Three Americana Acts for a Holiday Week

There’s lots of Christmas music out there, but what would Thanksgiving music sound like if we had it? I’ll go ahead and assert that it would be Americana. It would be at times brash, but other times really quaint and enjoyable. Here we have a small collection of songs that might just work for such a holiday, certainly conjuring the joy of the season and a bit of the fall beauty as well. Enjoy (and please share!)

Anna Ash – “Player”
-Anna Ash sounds like Bonnie Raitt and Stevie Nicks at the same time. She sounds like a spice tastes – subtle enough to avoid detection, but flavorful enough to change a dish. The song is a cool and easy tune, but the vocal rolls along with a wonderful chill rock style. It sounds more like the 70s than today, but it does that era so well. The guitars pop with little accents along the way, but Ash’s lead vocal steals the show. The understated soprano shows that she’s deserving of your respect and that you should follow her closely.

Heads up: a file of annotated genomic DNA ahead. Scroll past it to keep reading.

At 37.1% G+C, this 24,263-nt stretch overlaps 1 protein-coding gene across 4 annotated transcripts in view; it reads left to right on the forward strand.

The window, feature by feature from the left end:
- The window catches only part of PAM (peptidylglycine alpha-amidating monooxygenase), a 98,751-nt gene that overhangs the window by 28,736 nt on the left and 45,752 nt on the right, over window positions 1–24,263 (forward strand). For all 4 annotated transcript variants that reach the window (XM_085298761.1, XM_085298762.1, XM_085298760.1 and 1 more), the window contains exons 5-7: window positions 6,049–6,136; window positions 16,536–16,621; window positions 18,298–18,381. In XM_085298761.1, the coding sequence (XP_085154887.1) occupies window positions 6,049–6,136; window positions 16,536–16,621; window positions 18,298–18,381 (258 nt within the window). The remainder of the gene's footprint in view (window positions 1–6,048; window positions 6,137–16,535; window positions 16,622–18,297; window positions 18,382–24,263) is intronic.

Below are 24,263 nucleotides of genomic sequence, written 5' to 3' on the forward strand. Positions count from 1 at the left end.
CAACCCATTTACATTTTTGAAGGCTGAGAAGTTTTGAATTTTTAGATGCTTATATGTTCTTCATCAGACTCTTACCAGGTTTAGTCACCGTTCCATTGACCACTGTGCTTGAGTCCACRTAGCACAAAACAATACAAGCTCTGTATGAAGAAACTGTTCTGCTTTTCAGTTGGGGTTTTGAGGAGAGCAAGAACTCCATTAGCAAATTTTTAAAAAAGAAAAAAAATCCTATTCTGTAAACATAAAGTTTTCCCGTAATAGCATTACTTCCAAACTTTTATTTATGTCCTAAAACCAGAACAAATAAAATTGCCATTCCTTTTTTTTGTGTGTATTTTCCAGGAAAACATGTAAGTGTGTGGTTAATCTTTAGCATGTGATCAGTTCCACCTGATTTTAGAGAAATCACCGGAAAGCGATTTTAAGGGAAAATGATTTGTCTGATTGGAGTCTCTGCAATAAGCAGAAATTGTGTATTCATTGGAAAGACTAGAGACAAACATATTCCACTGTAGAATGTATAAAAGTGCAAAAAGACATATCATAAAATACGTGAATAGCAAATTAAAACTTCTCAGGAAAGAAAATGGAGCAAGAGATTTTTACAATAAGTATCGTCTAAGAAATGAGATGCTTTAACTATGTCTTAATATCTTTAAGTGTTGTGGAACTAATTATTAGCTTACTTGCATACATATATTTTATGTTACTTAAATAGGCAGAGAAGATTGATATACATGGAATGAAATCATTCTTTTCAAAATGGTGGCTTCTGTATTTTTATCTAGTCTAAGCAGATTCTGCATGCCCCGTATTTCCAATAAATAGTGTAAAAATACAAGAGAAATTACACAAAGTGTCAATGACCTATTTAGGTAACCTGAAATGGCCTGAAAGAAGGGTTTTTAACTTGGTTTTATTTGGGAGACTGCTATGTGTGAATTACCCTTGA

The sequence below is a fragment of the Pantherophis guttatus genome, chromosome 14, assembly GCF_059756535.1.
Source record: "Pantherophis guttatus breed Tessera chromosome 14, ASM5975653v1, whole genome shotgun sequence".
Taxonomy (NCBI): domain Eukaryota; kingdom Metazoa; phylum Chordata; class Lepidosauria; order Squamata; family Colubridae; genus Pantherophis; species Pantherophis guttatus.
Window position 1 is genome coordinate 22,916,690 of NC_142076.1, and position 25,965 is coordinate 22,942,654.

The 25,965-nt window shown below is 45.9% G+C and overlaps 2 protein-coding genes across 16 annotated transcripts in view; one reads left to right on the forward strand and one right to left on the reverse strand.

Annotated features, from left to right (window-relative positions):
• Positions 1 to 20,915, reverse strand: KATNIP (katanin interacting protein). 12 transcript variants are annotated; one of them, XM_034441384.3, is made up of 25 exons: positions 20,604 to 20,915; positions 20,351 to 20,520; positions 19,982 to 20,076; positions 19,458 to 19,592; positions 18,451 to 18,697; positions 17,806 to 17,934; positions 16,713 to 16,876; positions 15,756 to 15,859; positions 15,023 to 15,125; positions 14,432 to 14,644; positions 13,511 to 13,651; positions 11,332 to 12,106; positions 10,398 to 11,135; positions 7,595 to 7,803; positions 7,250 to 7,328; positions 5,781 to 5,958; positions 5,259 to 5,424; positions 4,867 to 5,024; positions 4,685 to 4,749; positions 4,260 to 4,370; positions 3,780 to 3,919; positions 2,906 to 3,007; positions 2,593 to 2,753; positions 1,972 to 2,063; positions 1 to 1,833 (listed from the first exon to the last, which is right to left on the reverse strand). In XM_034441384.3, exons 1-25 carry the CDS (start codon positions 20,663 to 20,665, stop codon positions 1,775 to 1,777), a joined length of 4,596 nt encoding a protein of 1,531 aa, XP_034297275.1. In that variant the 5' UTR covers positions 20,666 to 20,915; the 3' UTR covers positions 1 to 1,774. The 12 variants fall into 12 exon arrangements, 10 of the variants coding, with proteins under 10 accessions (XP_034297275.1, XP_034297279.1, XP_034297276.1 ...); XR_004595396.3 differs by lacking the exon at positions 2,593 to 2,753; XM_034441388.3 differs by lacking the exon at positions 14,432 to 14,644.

The Krickets – “Cool Cool Water”
-The Krickets remind me a bit of an American version of the Staves. There’s an Emmylou Harris vibe to the song and even the lead vocal, but this is not bluegrass. It’s Americana, complete with a powerful female lead and a gentle, flowing accent banjo. The effect on the vocal is perfect, just enough to make it feel like a big room without sounding too atmospheric. The song fittingly uses the metaphor of water for freedom, a fundamentally American (and probably southern) image conjured by the song as well as the album art.

Lost Beach – “Cherry Red”
-Lost Beach remind me of CCR with a Mick Jagger influence. The lead vocal is about as quintessential rock n’ roll as I’ve ever heard. But the song is more than the vocal with some pretty incredible vintage-sounding guitars. The cool tones on the guitars and the entire rhythm section make for a comfortable listen. The song is ultimately about a romantic notion of wanting to be with someone, but it conveys the message with an evocative style that invites repeat listens. The latter part of the song includes a psychedelic element that firmly plants the style in the late 60s rock world.

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